\Trog"lo*dyte\, n. [L. troglodytae, pl., Gr. ? one who
creeps into holes; ? a hole, cavern (fr. ? to gnaw) + ? enter: cf. F.
troglodyte.] 1. (Ethnol.) One of any savage race that dwells in caves,
instead of constructing dwellings; a cave dweller. Most of the primitive
races of man were troglodytes.
says Webster's. In France there are a lot of troglodytic dwellings, most of them
carved back into the soft limestone cliffs. It may have started when they dug
cellars for storing wine and produce, and noticed how comfortable it was on a
hot day. Somebody said "Why not just move in here?" and a trend was
born. The temperature remains constant, and the walls are sturdy, but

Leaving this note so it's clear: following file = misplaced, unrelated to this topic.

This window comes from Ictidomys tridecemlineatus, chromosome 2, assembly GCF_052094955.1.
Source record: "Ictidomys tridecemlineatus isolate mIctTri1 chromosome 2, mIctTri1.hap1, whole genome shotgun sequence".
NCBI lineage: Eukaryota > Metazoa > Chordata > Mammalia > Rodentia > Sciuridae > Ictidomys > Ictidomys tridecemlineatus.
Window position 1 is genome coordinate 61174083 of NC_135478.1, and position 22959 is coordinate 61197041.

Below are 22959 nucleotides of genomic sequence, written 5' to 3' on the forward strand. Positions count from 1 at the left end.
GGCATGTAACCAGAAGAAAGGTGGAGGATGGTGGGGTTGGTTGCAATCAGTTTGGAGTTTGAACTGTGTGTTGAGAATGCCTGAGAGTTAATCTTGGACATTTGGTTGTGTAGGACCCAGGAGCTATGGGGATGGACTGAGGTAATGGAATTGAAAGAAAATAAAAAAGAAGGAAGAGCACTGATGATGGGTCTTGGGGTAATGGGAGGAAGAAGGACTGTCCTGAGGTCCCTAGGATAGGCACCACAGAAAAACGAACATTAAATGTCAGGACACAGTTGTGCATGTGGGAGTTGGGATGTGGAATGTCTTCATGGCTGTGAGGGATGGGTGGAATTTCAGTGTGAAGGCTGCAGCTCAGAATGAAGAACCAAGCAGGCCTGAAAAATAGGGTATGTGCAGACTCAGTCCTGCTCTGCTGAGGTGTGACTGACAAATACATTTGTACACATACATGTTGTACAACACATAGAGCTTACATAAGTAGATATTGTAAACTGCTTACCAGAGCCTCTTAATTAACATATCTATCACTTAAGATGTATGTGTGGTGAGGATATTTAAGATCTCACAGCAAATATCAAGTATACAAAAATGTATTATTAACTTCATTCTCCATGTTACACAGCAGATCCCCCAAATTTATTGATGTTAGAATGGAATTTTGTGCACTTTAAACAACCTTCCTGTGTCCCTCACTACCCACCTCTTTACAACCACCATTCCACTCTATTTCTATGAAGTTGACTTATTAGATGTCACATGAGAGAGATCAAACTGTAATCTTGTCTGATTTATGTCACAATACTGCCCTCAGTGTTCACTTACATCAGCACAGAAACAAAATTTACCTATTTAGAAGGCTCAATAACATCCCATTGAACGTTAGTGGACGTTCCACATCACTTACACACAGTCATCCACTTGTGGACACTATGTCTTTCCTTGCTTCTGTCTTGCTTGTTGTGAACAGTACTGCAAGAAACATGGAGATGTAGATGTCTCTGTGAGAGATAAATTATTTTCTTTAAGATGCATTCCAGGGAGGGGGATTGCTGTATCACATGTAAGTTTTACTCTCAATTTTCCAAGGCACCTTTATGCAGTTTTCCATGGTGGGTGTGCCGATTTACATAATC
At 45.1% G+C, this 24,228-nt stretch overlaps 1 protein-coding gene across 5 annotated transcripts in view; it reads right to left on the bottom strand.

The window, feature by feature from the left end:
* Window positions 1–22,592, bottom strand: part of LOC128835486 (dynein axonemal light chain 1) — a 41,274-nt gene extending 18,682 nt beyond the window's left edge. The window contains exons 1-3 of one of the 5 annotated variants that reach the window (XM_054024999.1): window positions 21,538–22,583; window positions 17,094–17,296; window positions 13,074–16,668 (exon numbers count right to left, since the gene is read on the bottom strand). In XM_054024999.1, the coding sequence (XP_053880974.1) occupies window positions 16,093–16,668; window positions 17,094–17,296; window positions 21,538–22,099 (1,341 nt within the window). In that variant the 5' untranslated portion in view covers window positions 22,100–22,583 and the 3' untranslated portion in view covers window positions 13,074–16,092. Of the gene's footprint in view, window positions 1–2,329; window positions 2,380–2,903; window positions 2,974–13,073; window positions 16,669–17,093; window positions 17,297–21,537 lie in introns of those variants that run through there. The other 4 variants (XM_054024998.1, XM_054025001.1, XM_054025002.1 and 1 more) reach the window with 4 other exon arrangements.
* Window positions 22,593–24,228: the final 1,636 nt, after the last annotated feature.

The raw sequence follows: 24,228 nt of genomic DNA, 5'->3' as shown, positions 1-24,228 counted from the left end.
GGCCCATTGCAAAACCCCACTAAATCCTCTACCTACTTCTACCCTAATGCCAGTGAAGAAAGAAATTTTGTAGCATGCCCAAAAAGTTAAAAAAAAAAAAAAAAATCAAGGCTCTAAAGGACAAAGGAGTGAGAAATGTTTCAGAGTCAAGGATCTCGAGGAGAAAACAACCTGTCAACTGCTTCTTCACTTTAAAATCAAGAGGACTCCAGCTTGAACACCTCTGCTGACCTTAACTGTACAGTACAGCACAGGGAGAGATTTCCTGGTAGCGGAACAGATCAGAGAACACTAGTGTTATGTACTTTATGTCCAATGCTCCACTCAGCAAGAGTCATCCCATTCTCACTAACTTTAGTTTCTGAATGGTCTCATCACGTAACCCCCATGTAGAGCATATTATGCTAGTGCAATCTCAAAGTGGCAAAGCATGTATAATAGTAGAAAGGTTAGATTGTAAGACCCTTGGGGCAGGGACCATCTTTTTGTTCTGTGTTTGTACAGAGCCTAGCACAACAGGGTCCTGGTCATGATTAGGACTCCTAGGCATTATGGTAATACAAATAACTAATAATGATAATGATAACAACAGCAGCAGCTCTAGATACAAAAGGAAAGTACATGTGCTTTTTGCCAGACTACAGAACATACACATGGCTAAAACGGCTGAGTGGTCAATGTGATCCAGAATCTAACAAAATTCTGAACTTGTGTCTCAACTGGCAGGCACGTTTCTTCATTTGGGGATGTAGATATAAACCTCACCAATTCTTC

ventilation and illumination are a problem. On the left is a typical one that we
saw in Amboise, complete with satellite dishes. On the right are the ruins of
some above the town of La Roche-Gagéac on the
Dordogne, reminiscent of the Mesa Verde cliff dwellings in Colorado, though
these may be older.
Near Saumur, in Rochemenier,
there are some farms that were built underground. They are now preserved as a
sort of open air museum. Think of a building site where they have dug a large
square pit for the basement, and there is a ramp up one side for the trucks
hauling away the dirt. That's sort of what the farmyards are like, except that
they are smaller; maybe 50 feet in the longest dimension. The house, the barn,
the sheds are then all dug back into the walls of this pit.